Saturday, June 27, 2020

New low in Designer DIY

I didn't think it could get much worse, but this week's installment of Designer D.I.Y. in the New York Times takes kissoff to new lows.  This time the featured designer is Rick Owens, whose professional focus is menswear and shoes but who comes up with a feminine project for you to make -- a handkerchief embroidered with your own hair.  Owens, a long-haired guy, reveals that when his friends had children, he would make them baby blankets, embroidered in his own "signature raven locks" with the babies' initials.  Not sure what you would like to do with the hankie after you embroider somebody's initials on it, but here goes.

Your materials and supplies include a 35 x 35" silk hankie, embroidery hoop, thimble, three long strands of your own hair, and a Clover gold-eye embroidery needle in size 3-9.  (I get the impression that our famous designer thinks 3-9 is a size, rather than seven different sizes that usually come in one package.) 

I guess it's your choice whether you want a big fat needle or a skinny little one, but use a John James or Dritz at your own risk.  That's one big mother of a handkerchief -- personally I would call it a scarf -- but if you're feeling adventurous I suppose you could use something smaller.  Or cotton.

Now comes the part of the directions that I am embarrassed to even describe to you, so I'm going to just reproduce the info you're supposed to print out and save.  This is so over-the-top that even the NYTimes seems to be a bit embarrassed, writing "Though the baroque atmospherics of the instructions below are not required (Mr. Owens may have been, as he wrote, on magic mushrooms when he composed them), it probably helps to be in some kind of swoon while you sew."

How adorable.  When you're done gagging, follow along:

illustrations from New York Times Styles section

Now that we might need some actual guidance on how to proceed -- such as how to put the handkerchief in the embroidery hoop so you can work on the corner -- the directions fail us.  (Spoiler alert: you can't.)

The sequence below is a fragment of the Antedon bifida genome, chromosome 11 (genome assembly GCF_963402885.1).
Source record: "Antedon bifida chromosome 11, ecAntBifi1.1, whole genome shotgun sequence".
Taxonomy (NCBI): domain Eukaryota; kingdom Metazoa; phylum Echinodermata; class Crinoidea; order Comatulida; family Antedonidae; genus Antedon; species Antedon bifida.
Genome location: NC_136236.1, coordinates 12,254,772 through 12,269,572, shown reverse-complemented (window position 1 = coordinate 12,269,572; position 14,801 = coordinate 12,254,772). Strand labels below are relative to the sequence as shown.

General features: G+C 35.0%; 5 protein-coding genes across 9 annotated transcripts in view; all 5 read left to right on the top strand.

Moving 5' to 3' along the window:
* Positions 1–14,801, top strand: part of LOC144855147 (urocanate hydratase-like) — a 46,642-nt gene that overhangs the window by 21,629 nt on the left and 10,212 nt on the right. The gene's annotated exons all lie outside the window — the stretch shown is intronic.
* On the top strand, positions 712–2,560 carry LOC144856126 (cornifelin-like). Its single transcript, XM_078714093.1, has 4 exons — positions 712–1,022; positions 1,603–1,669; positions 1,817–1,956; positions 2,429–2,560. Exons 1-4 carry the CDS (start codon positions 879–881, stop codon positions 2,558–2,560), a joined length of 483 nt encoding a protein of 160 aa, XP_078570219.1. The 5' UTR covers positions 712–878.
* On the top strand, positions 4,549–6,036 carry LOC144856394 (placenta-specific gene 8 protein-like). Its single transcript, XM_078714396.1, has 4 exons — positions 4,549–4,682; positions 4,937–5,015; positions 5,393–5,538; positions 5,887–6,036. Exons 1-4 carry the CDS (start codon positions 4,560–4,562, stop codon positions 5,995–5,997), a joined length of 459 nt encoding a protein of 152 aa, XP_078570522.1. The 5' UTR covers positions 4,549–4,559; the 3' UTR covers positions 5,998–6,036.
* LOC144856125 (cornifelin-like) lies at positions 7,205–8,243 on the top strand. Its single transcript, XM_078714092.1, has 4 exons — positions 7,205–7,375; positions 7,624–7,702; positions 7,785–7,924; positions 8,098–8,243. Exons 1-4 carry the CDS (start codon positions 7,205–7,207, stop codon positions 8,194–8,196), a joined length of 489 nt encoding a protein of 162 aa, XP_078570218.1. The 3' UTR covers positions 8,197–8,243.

illustration from New York Times Styles section

No picture of the embroidery hoop in action, but here's a helpful picture of three strands of hair in your hand and then in the needle.  Because "using a single strand will take forever."  (I don't understand this smartass comment, because it seems like using a single strand will take exactly the same time as using three, except the line won't be as heavy.)

Now "slip on a thimble and start embroidering the initials of the one you love." 

Don't know how to embroider?  That's your tough luck.  Owens does warn us that "this could very well take all day."

Can we all agree to skip this week's project and wait for the next one?


  1. I'm losing faith in NYT and this doesn't help. And no telling how much they paid this guy for this drivel. Somebody would have to have awfully coarse hair for this to work.

  2. The Victorians did a lot of hair embroidery, (and other crafts) but on the whole, the donor of the hair was dead.. Hmmm

  3. Love these directions---I am eagerly awaiting the next project---so easy to do and so fun and fashionable!!1NOT!!! On the other hand, it is consistent with their other 'reporting'

  4. Your remarks are a bright light during covid time and always have me in stitches (of laughter)I also read the NYT and look forward to your comments on the fashion projects.

  5. Good grief, is that guy for real? I just now found you after a pin on piecing curves led me to your blog.
    I make handkerchiefs with embroidered monograms,& have the obligatory Saint-Saens playing, but would rather not work with hair. Anyway, glad you're here. Glad I'm here. Can't wait to read more. Happy Day.